Written by Michael Carr on September 15, 2008

Kool Keith is a man of many faces. With over 60 aliases and more than 44 albums he is both prolific and seemingly schizophrenic, as well as being undeniably talented. If you’ve never heard of him, search Poppa Large on YouTube straight away and then come back and finish reading this article. A core member of seminal East Coast hip-hop crew The Ultramagnetic MCs, I was both aroused and intimidated as I caught up with him backstage at the Project X (his current project with Tim Dogg of Fuck Compton fame and Marc Live from Raw Breed) show at Manning Bar on Friday September 5th.

The room is packed full with ladies. The rest of Project X are busy entertaining the guests as Keith and I stand to the side. He is obviously distracted and keeps asking people to find him some orange juice for his Vodka. His answers are rambling but still clear, reminiscent of how he raps.

I ask him about the long running rumour that he had been in an insane asylum before becoming a rapper. “Well, what happened was that I was doing interviews at Mercury, Ultramagnetic had a press day and we had about 50 interviews that whole day, it was like having massive meetings. I got to a point where I was so tired, I was joking around and the guy asked me a normal question and I just started saying I was in a crazy house. It was some kind of journalist and he was a funny guy and we were sort of playing a game, and I just started rambling on saying stuff like I was put in there for trying to eat my own body parts, my own hands and stuff.”

“The guy actually wrote the stuff down. It played a good part because Poppa Large came out at that time, and when Poppa Large came out, it became even more convincing you know, with me in the straight jacket and the whole mental thing and people began to believe it all. We got more of a kick originally because that one person believed us, but then it ran with my press kit for like ten years after that.”

Someone finally comes over with some orange juice and Keith sits down on a couch, while I’m standing in front of him. He relaxes and starts talking about how he inspires strange actions in his fans. “I started getting crazy gifts from people, like someone gave me an envelope with donuts in it. One guy, when I was on the road – and I’ll never forget this one, as I got off the bus he gave me a barrel of pickles with pink kool-aid in it, a barrel of pickles, but the juice was pink!”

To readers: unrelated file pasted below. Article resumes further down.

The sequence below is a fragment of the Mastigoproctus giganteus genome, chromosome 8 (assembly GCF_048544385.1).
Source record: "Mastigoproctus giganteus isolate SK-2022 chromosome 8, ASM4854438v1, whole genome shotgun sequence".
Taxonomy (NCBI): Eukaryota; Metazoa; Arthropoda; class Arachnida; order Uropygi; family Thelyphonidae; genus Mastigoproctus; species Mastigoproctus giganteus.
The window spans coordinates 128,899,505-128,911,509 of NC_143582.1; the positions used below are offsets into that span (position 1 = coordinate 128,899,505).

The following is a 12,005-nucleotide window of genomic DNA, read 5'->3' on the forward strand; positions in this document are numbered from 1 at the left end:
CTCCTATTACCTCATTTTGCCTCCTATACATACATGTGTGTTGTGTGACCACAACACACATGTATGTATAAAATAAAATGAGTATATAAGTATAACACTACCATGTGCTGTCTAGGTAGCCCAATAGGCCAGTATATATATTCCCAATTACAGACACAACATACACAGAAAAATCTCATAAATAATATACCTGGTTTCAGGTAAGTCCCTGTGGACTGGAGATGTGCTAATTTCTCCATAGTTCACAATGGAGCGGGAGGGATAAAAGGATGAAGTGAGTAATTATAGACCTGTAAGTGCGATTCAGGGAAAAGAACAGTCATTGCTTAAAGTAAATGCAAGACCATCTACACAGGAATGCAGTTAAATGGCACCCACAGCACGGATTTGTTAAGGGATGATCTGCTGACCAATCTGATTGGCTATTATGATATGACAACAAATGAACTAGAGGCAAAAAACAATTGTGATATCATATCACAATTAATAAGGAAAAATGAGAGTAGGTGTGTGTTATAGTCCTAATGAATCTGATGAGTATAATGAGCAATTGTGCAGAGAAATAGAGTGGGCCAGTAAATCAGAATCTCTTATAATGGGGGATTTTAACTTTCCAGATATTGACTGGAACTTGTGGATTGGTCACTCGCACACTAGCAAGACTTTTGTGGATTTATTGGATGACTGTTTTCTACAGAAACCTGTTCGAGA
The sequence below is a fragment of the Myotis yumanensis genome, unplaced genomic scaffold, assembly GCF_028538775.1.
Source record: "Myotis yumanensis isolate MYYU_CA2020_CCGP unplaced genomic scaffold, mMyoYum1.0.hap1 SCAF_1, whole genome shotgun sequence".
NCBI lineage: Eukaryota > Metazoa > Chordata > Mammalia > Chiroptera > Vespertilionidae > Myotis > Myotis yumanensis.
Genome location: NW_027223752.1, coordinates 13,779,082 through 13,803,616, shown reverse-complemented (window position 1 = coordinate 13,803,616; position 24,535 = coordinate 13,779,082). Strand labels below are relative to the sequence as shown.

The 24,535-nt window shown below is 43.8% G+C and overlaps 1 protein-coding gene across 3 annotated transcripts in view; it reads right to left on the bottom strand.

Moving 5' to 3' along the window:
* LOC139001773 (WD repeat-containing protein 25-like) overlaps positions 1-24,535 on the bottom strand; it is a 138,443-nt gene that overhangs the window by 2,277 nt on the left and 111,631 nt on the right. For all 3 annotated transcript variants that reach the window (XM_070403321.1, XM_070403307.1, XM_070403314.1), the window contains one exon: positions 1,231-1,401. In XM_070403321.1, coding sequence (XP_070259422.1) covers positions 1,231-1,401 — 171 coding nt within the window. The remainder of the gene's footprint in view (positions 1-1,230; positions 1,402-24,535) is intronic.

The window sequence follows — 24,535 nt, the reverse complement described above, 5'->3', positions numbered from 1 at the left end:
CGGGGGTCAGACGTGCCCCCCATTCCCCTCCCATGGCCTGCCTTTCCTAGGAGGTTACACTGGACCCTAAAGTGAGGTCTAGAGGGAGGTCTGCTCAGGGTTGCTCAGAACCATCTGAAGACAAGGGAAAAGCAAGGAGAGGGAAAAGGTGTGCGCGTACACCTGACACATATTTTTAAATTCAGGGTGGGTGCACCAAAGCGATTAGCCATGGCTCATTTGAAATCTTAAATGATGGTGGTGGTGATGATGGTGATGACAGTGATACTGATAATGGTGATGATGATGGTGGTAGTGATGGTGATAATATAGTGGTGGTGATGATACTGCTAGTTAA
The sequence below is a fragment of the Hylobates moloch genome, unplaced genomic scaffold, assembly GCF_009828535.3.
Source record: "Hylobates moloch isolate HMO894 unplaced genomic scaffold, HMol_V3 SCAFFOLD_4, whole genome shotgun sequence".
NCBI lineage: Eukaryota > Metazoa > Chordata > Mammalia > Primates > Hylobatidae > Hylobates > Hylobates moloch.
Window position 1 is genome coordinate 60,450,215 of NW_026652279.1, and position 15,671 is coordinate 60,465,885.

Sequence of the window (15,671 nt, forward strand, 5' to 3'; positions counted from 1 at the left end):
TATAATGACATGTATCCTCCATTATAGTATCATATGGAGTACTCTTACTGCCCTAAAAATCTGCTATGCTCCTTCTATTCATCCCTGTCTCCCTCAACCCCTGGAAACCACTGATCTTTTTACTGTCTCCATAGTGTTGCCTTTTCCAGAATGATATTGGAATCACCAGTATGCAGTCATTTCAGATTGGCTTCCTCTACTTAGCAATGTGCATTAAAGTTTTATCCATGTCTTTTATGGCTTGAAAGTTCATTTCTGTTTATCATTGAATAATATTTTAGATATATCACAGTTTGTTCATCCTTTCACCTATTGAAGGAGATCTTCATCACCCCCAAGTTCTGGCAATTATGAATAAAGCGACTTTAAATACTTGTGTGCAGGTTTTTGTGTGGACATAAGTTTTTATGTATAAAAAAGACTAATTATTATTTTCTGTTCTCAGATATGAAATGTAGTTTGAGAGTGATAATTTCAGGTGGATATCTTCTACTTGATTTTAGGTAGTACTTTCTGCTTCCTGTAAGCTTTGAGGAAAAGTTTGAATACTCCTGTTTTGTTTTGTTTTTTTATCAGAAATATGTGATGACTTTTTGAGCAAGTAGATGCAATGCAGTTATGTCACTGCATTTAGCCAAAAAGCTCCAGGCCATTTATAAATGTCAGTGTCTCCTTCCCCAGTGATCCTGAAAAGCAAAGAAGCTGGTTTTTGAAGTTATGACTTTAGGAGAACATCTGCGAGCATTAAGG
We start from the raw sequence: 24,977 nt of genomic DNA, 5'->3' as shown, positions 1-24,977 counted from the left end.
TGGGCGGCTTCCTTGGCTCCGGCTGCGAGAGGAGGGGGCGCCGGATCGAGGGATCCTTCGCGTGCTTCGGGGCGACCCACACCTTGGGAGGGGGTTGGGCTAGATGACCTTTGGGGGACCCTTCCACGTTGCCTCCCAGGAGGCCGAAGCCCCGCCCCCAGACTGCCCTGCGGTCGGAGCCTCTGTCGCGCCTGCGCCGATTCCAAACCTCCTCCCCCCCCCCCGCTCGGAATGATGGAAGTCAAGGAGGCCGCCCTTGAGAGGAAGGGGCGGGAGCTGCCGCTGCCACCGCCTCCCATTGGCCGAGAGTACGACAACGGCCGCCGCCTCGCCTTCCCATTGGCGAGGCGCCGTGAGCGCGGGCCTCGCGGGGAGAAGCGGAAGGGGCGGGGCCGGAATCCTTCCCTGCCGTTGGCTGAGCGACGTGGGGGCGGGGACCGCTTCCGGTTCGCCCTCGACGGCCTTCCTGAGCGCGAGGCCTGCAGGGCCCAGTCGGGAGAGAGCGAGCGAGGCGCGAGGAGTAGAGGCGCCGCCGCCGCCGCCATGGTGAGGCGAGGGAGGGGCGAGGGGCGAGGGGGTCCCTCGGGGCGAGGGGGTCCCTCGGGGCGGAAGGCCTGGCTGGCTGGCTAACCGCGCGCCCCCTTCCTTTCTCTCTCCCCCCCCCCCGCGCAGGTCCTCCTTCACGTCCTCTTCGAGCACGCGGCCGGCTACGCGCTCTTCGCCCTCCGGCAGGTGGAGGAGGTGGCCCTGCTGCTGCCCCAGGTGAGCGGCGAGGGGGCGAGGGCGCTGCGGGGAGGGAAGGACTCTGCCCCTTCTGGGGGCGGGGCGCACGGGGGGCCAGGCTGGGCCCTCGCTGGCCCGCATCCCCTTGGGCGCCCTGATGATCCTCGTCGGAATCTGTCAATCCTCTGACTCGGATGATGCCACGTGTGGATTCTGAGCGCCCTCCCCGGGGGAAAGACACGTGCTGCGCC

“People begin to get carried away with their imagination. It’s like people want to meet Marilyn Manson, like, is he really mysterious crossing the street at night? Like, is he really in Transylvania? Is he bugged out when he’s making his eggs and bacon in the morning?”

“But my fans, they took it real wild, and you know my music and my writing was real Stephen King and real Vincent Price and they just believed it so much they locked it in their head and they won’t let it go. The fans that I have that live in deserted areas, you know with trees and the Blair-Witch-looking background, I think they go take my albums and they listen in the woods and they have weird feelings and things. You know I would hate to rap and have my music fuel up a child molester or something because I don’t rap about that. I don’t want people to chop people up to my music. I just want them to be themselves and realise that I’m like Stephen King, I just write a movie, you know? It’s my imagination.”